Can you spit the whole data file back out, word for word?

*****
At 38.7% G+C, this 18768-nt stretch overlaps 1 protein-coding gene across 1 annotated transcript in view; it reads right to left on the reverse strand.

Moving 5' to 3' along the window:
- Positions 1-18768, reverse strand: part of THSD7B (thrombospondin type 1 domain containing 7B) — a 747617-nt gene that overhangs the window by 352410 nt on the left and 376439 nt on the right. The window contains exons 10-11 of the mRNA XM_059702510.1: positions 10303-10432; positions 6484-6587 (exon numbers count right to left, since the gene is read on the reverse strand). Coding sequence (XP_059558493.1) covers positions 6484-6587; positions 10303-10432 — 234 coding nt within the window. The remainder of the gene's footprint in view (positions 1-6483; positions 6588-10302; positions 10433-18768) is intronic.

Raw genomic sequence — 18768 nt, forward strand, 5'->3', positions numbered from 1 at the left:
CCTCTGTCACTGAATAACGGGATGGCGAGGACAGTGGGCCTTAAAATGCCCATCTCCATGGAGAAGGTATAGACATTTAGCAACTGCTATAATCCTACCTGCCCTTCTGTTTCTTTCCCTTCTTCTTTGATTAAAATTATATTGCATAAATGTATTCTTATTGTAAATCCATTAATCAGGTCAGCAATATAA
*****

At 38.7% G+C, this 18768-nt stretch overlaps 1 protein-coding gene across 1 annotated transcript in view; it reads right to left on the reverse strand.

Moving 5' to 3' along the window:
- Positions 1-18768, reverse strand: part of THSD7B (thrombospondin type 1 domain containing 7B) — a 747617-nt gene that overhangs the window by 352410 nt on the left and 376439 nt on the right. The window contains exons 10-11 of the mRNA XM_059702510.1: positions 10303-10432; positions 6484-6587 (exon numbers count right to left, since the gene is read on the reverse strand). Coding sequence (XP_059558493.1) covers positions 6484-6587; positions 10303-10432 — 234 coding nt within the window. The remainder of the gene's footprint in view (positions 1-6483; positions 6588-10302; positions 10433-18768) is intronic.

Raw genomic sequence — 18768 nt, forward strand, 5'->3', positions numbered from 1 at the left:
CCTCTGTCACTGAATAACGGGATGGCGAGGACAGTGGGCCTTAAAATGCCCATCTCCATGGAGAAGGTATAGACATTTAGCAACTGCTATAATCCTACCTGCCCTTCTGTTTCTTTCCCTTCTTCTTTGATTAAAATTATATTGCATAAATGTATTCTTATTGTAAATCCATTAATCAGGTCAGCAATATAA